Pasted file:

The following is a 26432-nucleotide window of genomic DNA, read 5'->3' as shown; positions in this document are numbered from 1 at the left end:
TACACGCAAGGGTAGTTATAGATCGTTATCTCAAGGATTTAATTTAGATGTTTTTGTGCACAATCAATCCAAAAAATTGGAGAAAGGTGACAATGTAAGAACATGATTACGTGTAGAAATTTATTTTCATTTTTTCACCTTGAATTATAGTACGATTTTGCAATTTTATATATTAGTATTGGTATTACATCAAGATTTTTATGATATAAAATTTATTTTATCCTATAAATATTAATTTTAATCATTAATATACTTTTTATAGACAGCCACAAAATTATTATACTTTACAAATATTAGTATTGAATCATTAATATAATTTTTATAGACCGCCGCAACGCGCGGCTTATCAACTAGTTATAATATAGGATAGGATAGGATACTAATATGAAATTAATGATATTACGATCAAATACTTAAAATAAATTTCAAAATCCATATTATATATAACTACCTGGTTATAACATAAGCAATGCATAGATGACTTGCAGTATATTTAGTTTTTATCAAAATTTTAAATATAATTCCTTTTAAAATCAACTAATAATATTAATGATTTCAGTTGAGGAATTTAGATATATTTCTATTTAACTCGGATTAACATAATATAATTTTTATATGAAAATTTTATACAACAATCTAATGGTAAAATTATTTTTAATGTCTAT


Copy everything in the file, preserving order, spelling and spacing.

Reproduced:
The following is a 26432-nucleotide window of genomic DNA, read 5'->3' as shown; positions in this document are numbered from 1 at the left end:
TACACGCAAGGGTAGTTATAGATCGTTATCTCAAGGATTTAATTTAGATGTTTTTGTGCACAATCAATCCAAAAAATTGGAGAAAGGTGACAATGTAAGAACATGATTACGTGTAGAAATTTATTTTCATTTTTTCACCTTGAATTATAGTACGATTTTGCAATTTTATATATTAGTATTGGTATTACATCAAGATTTTTATGATATAAAATTTATTTTATCCTATAAATATTAATTTTAATCATTAATATACTTTTTATAGACAGCCACAAAATTATTATACTTTACAAATATTAGTATTGAATCATTAATATAATTTTTATAGACCGCCGCAACGCGCGGCTTATCAACTAGTTATAATATAGGATAGGATAGGATACTAATATGAAATTAATGATATTACGATCAAATACTTAAAATAAATTTCAAAATCCATATTATATATAACTACCTGGTTATAACATAAGCAATGCATAGATGACTTGCAGTATATTTAGTTTTTATCAAAATTTTAAATATAATTCCTTTTAAAATCAACTAATAATATTAATGATTTCAGTTGAGGAATTTAGATATATTTCTATTTAACTCGGATTAACATAATATAATTTTTATATGAAAATTTTATACAACAATCTAATGGTAAAATTATTTTTAATGTCTAT